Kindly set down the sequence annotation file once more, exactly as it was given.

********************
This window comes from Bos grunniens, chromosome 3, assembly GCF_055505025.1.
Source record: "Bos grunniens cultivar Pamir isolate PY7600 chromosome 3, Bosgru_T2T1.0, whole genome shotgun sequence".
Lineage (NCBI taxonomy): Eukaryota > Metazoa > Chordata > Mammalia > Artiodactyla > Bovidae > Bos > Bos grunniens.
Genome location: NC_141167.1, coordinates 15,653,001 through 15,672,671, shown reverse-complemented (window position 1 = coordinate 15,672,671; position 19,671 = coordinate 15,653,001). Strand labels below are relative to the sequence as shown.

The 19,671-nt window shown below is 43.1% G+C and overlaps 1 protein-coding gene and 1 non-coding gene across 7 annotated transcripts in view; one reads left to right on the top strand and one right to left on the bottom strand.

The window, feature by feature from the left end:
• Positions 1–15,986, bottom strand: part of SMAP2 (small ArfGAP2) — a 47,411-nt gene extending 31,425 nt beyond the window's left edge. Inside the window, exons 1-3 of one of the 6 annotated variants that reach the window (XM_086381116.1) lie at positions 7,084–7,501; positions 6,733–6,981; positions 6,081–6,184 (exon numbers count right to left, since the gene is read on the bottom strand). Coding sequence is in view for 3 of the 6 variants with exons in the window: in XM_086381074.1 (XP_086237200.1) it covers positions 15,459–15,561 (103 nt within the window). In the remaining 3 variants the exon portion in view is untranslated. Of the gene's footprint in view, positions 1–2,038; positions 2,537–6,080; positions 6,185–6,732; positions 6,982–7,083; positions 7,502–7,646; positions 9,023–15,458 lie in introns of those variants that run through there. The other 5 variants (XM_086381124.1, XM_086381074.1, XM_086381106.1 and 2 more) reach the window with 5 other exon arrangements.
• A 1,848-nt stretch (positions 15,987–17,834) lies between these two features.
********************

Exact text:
This window comes from Bos grunniens, chromosome 3, assembly GCF_055505025.1.
Source record: "Bos grunniens cultivar Pamir isolate PY7600 chromosome 3, Bosgru_T2T1.0, whole genome shotgun sequence".
Lineage (NCBI taxonomy): Eukaryota > Metazoa > Chordata > Mammalia > Artiodactyla > Bovidae > Bos > Bos grunniens.
Genome location: NC_141167.1, coordinates 15,653,001 through 15,672,671, shown reverse-complemented (window position 1 = coordinate 15,672,671; position 19,671 = coordinate 15,653,001). Strand labels below are relative to the sequence as shown.

The 19,671-nt window shown below is 43.1% G+C and overlaps 1 protein-coding gene and 1 non-coding gene across 7 annotated transcripts in view; one reads left to right on the top strand and one right to left on the bottom strand.

The window, feature by feature from the left end:
• Positions 1–15,986, bottom strand: part of SMAP2 (small ArfGAP2) — a 47,411-nt gene extending 31,425 nt beyond the window's left edge. Inside the window, exons 1-3 of one of the 6 annotated variants that reach the window (XM_086381116.1) lie at positions 7,084–7,501; positions 6,733–6,981; positions 6,081–6,184 (exon numbers count right to left, since the gene is read on the bottom strand). Coding sequence is in view for 3 of the 6 variants with exons in the window: in XM_086381074.1 (XP_086237200.1) it covers positions 15,459–15,561 (103 nt within the window). In the remaining 3 variants the exon portion in view is untranslated. Of the gene's footprint in view, positions 1–2,038; positions 2,537–6,080; positions 6,185–6,732; positions 6,982–7,083; positions 7,502–7,646; positions 9,023–15,458 lie in introns of those variants that run through there. The other 5 variants (XM_086381124.1, XM_086381074.1, XM_086381106.1 and 2 more) reach the window with 5 other exon arrangements.
• A 1,848-nt stretch (positions 15,987–17,834) lies between these two features.